“Facts are stubborn things, but statistics are pliable.”
– Mark Twain
The majority of U.S. economic data are based on statistical samples and the various figures are typically adjusted for seasonal variation. That means that the numbers are subject to some level of uncertainty. For some reports, the uncertainty is low. For example, the weekly jobless claims data are simply the total of state reports (occasionally, one or two states may need to be estimated due to late reporting). At the other end of the scale, new home sales results are reported with a gigantic level of uncertainty. Sales were reported to have risen 3.7% (±18.5%) in January, meaning that we can bE 90% certain that the true change was between -14.8% and +22.2%. One wonders why they even bother. Data typically take some time to be assembled. Preliminary estimates are subject to revision.
Data uncertainty can create some problems for investors. One should always look skeptically at any single piece of data and consider the broader array of information. Stock market participants often react to surprises in the data (if sufficiently far from the median forecast) even though the surprise may not be meaningful. In setting short-term interest rates, Fed officials look at a wide range of indicators, also paying attention to as much anecdotal information as they can assemble.
The government’s collection of economic data picked up following the Great Recession, with an eye toward understanding and preventing serious downturns. Many of the figures are geared to the old-style economy (plenty of figures on manufacturing, for example). However, despite long-standing budget constraints, the government has adapted to a changing economy over time and its data methodology has evolved. Note that in contrast to Canada, which has one statistical agency, U.S. data are spread all over the place (the Bureau of Census, the Bureau of Labor Statistics, the Federal Reserve, etc.). As an aside, this makes it more difficult to cook the books.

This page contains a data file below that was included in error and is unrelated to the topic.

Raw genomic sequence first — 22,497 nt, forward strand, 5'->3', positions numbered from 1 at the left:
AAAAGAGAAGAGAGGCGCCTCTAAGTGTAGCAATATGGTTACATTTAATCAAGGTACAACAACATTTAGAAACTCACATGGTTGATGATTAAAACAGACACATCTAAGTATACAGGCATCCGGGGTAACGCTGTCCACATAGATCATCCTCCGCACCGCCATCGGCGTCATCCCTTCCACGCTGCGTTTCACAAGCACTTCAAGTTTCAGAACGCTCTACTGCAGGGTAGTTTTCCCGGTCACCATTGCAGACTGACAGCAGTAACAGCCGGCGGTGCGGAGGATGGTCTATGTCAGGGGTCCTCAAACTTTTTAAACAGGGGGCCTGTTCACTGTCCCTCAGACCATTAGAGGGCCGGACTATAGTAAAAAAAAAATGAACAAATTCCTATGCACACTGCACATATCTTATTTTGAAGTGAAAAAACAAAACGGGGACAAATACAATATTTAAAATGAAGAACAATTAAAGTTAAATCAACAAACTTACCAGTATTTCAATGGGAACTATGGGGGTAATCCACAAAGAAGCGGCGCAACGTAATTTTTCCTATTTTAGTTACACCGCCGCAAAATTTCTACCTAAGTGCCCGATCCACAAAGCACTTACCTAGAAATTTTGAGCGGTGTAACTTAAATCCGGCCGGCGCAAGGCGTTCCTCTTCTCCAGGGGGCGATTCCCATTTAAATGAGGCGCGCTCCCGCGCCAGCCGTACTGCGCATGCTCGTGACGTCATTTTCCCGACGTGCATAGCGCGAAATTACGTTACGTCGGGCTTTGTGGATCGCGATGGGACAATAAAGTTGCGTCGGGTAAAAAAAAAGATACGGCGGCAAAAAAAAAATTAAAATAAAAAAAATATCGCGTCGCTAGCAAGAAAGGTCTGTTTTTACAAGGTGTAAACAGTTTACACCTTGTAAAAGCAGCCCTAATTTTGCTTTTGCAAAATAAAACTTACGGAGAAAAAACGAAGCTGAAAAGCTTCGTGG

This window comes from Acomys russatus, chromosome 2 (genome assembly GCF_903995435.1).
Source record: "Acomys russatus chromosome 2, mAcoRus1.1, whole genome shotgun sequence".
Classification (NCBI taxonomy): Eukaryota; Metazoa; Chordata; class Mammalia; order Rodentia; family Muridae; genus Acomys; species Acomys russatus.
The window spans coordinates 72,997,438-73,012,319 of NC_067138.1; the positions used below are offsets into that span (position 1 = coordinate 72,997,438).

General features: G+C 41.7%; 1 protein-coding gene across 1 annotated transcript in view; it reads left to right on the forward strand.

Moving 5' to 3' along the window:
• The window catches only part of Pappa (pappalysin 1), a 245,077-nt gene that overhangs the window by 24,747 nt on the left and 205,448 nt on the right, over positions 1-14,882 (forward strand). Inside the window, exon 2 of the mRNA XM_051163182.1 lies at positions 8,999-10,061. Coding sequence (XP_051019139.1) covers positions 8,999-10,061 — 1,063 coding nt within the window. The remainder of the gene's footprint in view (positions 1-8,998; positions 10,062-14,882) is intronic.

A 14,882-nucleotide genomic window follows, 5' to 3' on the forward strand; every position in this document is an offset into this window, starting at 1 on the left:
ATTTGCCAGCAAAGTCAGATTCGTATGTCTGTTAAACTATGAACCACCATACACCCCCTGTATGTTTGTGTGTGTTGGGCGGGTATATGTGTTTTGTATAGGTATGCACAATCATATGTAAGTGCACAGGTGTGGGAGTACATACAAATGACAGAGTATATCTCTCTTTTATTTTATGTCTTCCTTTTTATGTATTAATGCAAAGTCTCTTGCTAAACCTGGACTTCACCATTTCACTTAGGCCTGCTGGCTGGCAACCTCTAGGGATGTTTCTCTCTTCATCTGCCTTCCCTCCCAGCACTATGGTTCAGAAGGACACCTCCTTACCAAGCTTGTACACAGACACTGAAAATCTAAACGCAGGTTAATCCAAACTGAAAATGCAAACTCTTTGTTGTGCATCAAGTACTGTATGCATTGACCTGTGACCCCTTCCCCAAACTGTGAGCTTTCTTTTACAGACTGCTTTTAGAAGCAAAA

Candidate Trump said that the unemployment rate, officially reported at 4.8% in January, was really more like 42%. That might be true if one counted four-year olds and grandma as being part of the labor force, but it’s unclear why you would want to do that. It’s well known that labor force participation has declined significantly since before recession (from 66% to 63% more recently) and the employment/population ratio has fallen (to 59.8% in January, vs. about 63% just before the recession). Bringing the participation rate back up to 66% would allow the economy to grow faster. However, most of the decline in participation has been related to the aging of the population and some is due to a greater tendency for teenagers and young adults to remain in school.